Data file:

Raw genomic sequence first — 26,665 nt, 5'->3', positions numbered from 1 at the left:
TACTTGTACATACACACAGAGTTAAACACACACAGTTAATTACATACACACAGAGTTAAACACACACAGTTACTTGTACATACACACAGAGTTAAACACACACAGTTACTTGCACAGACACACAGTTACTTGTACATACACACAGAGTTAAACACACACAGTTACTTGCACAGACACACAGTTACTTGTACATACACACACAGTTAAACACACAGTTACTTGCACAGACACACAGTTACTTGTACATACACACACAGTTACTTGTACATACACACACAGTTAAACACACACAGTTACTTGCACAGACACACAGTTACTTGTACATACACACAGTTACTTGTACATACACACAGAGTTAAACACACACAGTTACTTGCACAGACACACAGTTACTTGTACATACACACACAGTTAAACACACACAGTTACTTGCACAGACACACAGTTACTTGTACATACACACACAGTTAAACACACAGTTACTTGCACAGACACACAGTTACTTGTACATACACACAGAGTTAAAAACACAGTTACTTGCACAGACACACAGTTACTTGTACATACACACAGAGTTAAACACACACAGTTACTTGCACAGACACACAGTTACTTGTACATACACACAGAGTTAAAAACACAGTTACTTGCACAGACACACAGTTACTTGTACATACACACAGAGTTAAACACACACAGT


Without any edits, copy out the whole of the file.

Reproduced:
Raw genomic sequence first — 26,665 nt, 5'->3', positions numbered from 1 at the left:
TACTTGTACATACACACAGAGTTAAACACACACAGTTAATTACATACACACAGAGTTAAACACACACAGTTACTTGTACATACACACAGAGTTAAACACACACAGTTACTTGCACAGACACACAGTTACTTGTACATACACACAGAGTTAAACACACACAGTTACTTGCACAGACACACAGTTACTTGTACATACACACACAGTTAAACACACAGTTACTTGCACAGACACACAGTTACTTGTACATACACACACAGTTACTTGTACATACACACACAGTTAAACACACACAGTTACTTGCACAGACACACAGTTACTTGTACATACACACAGTTACTTGTACATACACACAGAGTTAAACACACACAGTTACTTGCACAGACACACAGTTACTTGTACATACACACACAGTTAAACACACACAGTTACTTGCACAGACACACAGTTACTTGTACATACACACACAGTTAAACACACAGTTACTTGCACAGACACACAGTTACTTGTACATACACACAGAGTTAAAAACACAGTTACTTGCACAGACACACAGTTACTTGTACATACACACAGAGTTAAACACACACAGTTACTTGCACAGACACACAGTTACTTGTACATACACACAGAGTTAAAAACACAGTTACTTGCACAGACACACAGTTACTTGTACATACACACAGAGTTAAACACACACAGT